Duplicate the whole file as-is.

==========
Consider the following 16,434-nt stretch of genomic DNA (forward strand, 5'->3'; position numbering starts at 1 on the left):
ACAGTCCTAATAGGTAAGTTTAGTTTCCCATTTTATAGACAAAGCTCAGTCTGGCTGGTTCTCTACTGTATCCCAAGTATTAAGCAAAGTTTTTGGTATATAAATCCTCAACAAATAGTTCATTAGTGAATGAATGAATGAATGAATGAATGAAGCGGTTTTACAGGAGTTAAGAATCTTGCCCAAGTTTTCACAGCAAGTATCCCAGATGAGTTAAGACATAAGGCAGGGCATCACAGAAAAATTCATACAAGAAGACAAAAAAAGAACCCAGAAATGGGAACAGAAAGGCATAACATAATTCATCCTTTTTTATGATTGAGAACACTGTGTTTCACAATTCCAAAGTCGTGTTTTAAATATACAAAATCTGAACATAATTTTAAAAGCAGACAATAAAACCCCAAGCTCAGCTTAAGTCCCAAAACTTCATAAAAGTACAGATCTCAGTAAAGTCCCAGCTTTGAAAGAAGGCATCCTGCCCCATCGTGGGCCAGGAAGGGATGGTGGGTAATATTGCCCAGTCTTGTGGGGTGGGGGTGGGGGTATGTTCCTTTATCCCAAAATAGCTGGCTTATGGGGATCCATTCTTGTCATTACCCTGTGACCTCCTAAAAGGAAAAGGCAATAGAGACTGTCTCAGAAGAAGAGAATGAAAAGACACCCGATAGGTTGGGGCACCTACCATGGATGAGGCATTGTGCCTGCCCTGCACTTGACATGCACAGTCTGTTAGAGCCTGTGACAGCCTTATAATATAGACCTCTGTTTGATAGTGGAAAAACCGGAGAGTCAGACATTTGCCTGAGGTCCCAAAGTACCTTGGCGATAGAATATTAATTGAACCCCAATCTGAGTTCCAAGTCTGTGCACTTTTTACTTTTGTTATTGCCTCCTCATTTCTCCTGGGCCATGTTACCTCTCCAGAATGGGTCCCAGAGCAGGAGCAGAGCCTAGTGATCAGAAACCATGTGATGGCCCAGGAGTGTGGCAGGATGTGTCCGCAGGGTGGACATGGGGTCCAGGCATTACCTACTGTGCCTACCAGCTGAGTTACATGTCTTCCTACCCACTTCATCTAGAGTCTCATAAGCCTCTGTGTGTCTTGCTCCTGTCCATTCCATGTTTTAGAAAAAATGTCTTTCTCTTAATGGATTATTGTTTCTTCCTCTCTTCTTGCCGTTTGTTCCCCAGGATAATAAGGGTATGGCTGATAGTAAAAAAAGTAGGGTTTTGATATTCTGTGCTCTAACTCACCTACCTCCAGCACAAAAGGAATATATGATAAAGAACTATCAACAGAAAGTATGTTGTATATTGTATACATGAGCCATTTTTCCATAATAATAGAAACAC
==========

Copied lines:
Consider the following 16,434-nt stretch of genomic DNA (forward strand, 5'->3'; position numbering starts at 1 on the left):
ACAGTCCTAATAGGTAAGTTTAGTTTCCCATTTTATAGACAAAGCTCAGTCTGGCTGGTTCTCTACTGTATCCCAAGTATTAAGCAAAGTTTTTGGTATATAAATCCTCAACAAATAGTTCATTAGTGAATGAATGAATGAATGAATGAATGAAGCGGTTTTACAGGAGTTAAGAATCTTGCCCAAGTTTTCACAGCAAGTATCCCAGATGAGTTAAGACATAAGGCAGGGCATCACAGAAAAATTCATACAAGAAGACAAAAAAAGAACCCAGAAATGGGAACAGAAAGGCATAACATAATTCATCCTTTTTTATGATTGAGAACACTGTGTTTCACAATTCCAAAGTCGTGTTTTAAATATACAAAATCTGAACATAATTTTAAAAGCAGACAATAAAACCCCAAGCTCAGCTTAAGTCCCAAAACTTCATAAAAGTACAGATCTCAGTAAAGTCCCAGCTTTGAAAGAAGGCATCCTGCCCCATCGTGGGCCAGGAAGGGATGGTGGGTAATATTGCCCAGTCTTGTGGGGTGGGGGTGGGGGTATGTTCCTTTATCCCAAAATAGCTGGCTTATGGGGATCCATTCTTGTCATTACCCTGTGACCTCCTAAAAGGAAAAGGCAATAGAGACTGTCTCAGAAGAAGAGAATGAAAAGACACCCGATAGGTTGGGGCACCTACCATGGATGAGGCATTGTGCCTGCCCTGCACTTGACATGCACAGTCTGTTAGAGCCTGTGACAGCCTTATAATATAGACCTCTGTTTGATAGTGGAAAAACCGGAGAGTCAGACATTTGCCTGAGGTCCCAAAGTACCTTGGCGATAGAATATTAATTGAACCCCAATCTGAGTTCCAAGTCTGTGCACTTTTTACTTTTGTTATTGCCTCCTCATTTCTCCTGGGCCATGTTACCTCTCCAGAATGGGTCCCAGAGCAGGAGCAGAGCCTAGTGATCAGAAACCATGTGATGGCCCAGGAGTGTGGCAGGATGTGTCCGCAGGGTGGACATGGGGTCCAGGCATTACCTACTGTGCCTACCAGCTGAGTTACATGTCTTCCTACCCACTTCATCTAGAGTCTCATAAGCCTCTGTGTGTCTTGCTCCTGTCCATTCCATGTTTTAGAAAAAATGTCTTTCTCTTAATGGATTATTGTTTCTTCCTCTCTTCTTGCCGTTTGTTCCCCAGGATAATAAGGGTATGGCTGATAGTAAAAAAAGTAGGGTTTTGATATTCTGTGCTCTAACTCACCTACCTCCAGCACAAAAGGAATATATGATAAAGAACTATCAACAGAAAGTATGTTGTATATTGTATACATGAGCCATTTTTCCATAATAATAGAAACAC